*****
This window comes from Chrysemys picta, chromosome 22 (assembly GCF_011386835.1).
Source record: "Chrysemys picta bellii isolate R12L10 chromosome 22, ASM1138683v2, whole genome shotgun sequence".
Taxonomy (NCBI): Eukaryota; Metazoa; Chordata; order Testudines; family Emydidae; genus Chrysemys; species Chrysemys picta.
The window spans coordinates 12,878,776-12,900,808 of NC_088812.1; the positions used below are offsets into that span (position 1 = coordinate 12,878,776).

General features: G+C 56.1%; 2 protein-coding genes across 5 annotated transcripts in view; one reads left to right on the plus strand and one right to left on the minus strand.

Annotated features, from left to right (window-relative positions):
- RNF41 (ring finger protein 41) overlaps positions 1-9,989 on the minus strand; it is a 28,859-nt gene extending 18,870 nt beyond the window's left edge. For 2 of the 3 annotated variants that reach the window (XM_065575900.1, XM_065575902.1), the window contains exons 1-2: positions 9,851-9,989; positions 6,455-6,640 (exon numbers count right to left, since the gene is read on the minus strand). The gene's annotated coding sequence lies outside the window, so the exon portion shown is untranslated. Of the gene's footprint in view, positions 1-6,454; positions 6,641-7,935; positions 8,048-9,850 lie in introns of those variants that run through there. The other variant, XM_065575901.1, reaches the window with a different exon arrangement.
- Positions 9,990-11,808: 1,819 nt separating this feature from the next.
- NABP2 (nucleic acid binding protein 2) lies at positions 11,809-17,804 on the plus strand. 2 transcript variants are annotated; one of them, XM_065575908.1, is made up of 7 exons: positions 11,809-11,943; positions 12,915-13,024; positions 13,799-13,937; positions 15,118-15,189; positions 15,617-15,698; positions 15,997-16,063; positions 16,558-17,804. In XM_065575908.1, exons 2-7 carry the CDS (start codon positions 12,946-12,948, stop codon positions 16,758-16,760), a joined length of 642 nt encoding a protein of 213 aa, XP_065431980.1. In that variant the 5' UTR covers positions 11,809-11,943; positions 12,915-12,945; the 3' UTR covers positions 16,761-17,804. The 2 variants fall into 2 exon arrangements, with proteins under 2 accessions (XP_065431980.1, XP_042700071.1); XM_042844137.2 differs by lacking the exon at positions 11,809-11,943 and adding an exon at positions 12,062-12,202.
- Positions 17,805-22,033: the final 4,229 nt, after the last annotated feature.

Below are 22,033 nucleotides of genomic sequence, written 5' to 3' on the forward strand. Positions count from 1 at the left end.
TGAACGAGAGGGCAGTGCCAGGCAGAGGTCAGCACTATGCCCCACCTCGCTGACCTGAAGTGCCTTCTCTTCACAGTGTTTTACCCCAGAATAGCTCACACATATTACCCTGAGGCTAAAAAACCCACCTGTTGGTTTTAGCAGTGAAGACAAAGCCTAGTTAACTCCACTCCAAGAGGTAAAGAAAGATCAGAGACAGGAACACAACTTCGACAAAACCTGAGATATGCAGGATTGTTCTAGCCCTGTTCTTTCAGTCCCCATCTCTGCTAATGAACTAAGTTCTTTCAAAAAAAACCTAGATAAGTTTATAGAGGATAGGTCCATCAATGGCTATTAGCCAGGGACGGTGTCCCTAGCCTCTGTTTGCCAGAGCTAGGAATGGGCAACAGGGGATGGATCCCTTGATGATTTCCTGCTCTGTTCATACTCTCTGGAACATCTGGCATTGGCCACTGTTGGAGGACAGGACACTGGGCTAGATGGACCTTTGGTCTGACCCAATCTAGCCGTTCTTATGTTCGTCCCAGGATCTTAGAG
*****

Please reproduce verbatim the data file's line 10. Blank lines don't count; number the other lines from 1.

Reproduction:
- Positions 17,805-22,033: the final 4,229 nt, after the last annotated feature.